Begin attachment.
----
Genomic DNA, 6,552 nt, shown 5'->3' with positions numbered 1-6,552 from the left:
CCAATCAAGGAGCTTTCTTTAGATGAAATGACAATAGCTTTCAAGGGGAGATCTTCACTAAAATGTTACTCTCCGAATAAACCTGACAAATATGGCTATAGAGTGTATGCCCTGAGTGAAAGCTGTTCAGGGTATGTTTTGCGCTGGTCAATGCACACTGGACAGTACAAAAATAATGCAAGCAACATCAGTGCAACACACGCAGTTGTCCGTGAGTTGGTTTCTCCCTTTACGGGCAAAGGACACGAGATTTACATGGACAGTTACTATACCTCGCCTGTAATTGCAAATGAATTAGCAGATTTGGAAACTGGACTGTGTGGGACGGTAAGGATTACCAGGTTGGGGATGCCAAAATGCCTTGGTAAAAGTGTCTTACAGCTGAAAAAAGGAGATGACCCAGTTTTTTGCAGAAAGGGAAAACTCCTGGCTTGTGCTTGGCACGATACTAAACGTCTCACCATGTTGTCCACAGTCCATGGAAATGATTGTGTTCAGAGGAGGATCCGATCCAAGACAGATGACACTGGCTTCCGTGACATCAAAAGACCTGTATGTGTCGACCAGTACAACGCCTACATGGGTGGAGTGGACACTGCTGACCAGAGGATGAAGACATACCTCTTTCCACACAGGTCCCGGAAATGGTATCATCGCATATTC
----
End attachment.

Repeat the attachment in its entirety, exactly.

Genomic DNA, 6,552 nt, shown 5'->3' with positions numbered 1-6,552 from the left:
CCAATCAAGGAGCTTTCTTTAGATGAAATGACAATAGCTTTCAAGGGGAGATCTTCACTAAAATGTTACTCTCCGAATAAACCTGACAAATATGGCTATAGAGTGTATGCCCTGAGTGAAAGCTGTTCAGGGTATGTTTTGCGCTGGTCAATGCACACTGGACAGTACAAAAATAATGCAAGCAACATCAGTGCAACACACGCAGTTGTCCGTGAGTTGGTTTCTCCCTTTACGGGCAAAGGACACGAGATTTACATGGACAGTTACTATACCTCGCCTGTAATTGCAAATGAATTAGCAGATTTGGAAACTGGACTGTGTGGGACGGTAAGGATTACCAGGTTGGGGATGCCAAAATGCCTTGGTAAAAGTGTCTTACAGCTGAAAAAAGGAGATGACCCAGTTTTTTGCAGAAAGGGAAAACTCCTGGCTTGTGCTTGGCACGATACTAAACGTCTCACCATGTTGTCCACAGTCCATGGAAATGATTGTGTTCAGAGGAGGATCCGATCCAAGACAGATGACACTGGCTTCCGTGACATCAAAAGACCTGTATGTGTCGACCAGTACAACGCCTACATGGGTGGAGTGGACACTGCTGACCAGAGGATGAAGACATACCTCTTTCCACACAGGTCCCGGAAATGGTATCATCGCATATTC